Seventh Bullet: After factoring in the small incremental contribution from the increase in the Grand List of $220,000 , this still leaves a budget shortfall or deficit of $2.6 million, or 2.27% of the budget.  This is a much larger deficit than in past years, primarily due to a much smaller than anticipated Grand List growth, lower surplus reserves available than last year to apply to this year’s budget and the increase in debt service.

It is important to note that most of this year’s deficit was due to negative conditions elsewhere, NOT in the operating budgets of the Board of Selectmen or Board of Ed.

Nevertheless, we will need to re-visit these two operating budgets to find potential reductions in the effort to close the deficit this year so it doesn’t all get rolled into a big tax increase.

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Other highlights include a strong performance of the Pension Fund investments so that the Pension Plan is approximately 96.5% funded as of last July 1.

Other Non-Tax Revenues are down slightly from last year.  However, some of these revenues come from Hartford, which has significant fiscal problems of its own so we are being conservative in recognizing  any revenue coming from Hartford.

Tax Relief for Elderly and Disabled remains unchanged at $1.1 million.

And Moody’s, a major bond rating agency, rated Wilton AAA on the most recent bond offering last March.

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The role of the Board of Finance in the Town Budget process is carefully laid out in the Town Charter.

The Charter requires the Board of Finance to hold public hearings on the Board of Ed Budget and the Board of Selectmen Budget.

That first required meeting is here tonight. The next one will be held tomorrow night on the Board of Selectmen budget and capital projects.  We hope you come tomorrow night as well.

In our process of determining the Mill Rate, the Board of Finance must consider the following:

  1. The views of voters expressed at these town hearings and in direct communication.
  2. The Financial resources of the town
  3. Whether the Board of Ed and Board of Selectmen can find savings in their respective budgets
  4. The appropriateness of revenue, debt service and General Fund balance amounts
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The Board of Finance assesses both the financial resources and financial condition of the Town.

The first area of evaluation is Revenue Sustainability, In other words, what is the current and future strength of the revenue sources funding the Town’s budgetary expenses.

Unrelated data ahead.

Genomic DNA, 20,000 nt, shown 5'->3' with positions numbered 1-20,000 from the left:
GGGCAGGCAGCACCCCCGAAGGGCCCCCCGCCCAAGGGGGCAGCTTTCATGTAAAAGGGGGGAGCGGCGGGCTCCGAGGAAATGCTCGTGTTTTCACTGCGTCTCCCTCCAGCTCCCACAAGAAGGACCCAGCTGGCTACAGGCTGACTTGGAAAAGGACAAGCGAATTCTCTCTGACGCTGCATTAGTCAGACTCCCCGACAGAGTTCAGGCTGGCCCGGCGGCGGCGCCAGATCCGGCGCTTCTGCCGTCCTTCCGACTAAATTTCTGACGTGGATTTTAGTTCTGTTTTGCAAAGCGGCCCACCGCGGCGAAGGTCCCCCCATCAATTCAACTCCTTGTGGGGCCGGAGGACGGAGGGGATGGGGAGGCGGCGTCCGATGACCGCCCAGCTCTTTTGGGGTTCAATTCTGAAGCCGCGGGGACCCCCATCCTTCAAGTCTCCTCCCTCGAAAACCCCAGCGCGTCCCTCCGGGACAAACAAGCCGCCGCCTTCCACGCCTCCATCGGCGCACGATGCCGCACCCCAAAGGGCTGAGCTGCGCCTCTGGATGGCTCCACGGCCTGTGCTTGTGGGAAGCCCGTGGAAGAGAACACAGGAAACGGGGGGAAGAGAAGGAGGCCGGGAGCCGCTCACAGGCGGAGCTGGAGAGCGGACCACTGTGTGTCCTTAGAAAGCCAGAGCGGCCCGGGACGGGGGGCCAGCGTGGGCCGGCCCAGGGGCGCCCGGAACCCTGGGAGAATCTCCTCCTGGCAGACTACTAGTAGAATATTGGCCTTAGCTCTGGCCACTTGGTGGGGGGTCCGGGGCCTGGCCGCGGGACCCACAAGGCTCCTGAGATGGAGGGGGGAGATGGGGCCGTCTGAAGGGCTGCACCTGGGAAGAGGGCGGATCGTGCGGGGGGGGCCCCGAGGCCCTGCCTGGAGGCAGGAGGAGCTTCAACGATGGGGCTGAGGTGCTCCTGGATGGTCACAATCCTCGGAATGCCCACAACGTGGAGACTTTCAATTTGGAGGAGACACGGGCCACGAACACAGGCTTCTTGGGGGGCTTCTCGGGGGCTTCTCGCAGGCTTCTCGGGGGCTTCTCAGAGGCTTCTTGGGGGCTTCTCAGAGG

This includes assessing Grand List growth, which has been slowing recently.  Part of this is due to Wilton maturing with fewer development opportunities and less available land for development.  Part of this is a historical reluctance to embrace developers trying to build in Wilton.

What Wilton needs is more sensible, appropriately located commercial development.  Commercial properties generally pay higher taxes than residential while lightly using municipal services and contributing no children, and educational expense, to the school system.  Currently Commercial Property is only 14% of the Grand List compared to Residential Property at 75% of the Grand List.

With a revaluation coming next year, it would benefit the Town if some of the commercial vacancies, particularly retail spaces, were leased up since income-producing property valuations are based on net cash flow and empty tenant spaces obviously generate no cash flow. This lease-up would increase commercial property values and, in turn, help grow the Grand List.

Finally, we are concerned at the increasing unreliability of the state government in Hartford in providing the revenue-sharing grants that have historically come to Wilton.

Last year, for example, the $96,000 PILOT grant promised to Wilton was unexpectedly cut to $90,000.  Later, it was eliminated entirely, leaving a $96,000 hole in our budget for us to fill.

Going forward, we anticipate that Hartford will cut back more state grants as they try balance their books on our backs.  Any amount of grant money cut by Hartford must be made up by Wilton’s residents being taxed more.

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As to assessing the debt levels, we need to recognize the significant increase in debt service, primarily due to the Miller-Driscoll redevelopment project.  Next year we anticipate  another increase in debt service as we issue more bonds this  April to finance more of the construction.  After two years, we anticipate debt service will level off and start to decline gradually as previously issued bonds are scheduled to be paid off.

As mentioned before, maintaining a AAA rating from Moody’s is a top priority of the Town.  To achieve that, we are required to maintain at least 10% of annual operating expenses in the General Fund Balance. This reserve amount is $12.6 million, generally invested in interest bearing bank accounts and investment grade short and intermediate term securities.

Finally we monitor the unfunded pension liability.  After a few years of strong investment performance, the pension plan is 96.5% funded as of last July, leaving a manageable $3.6 million underfunded.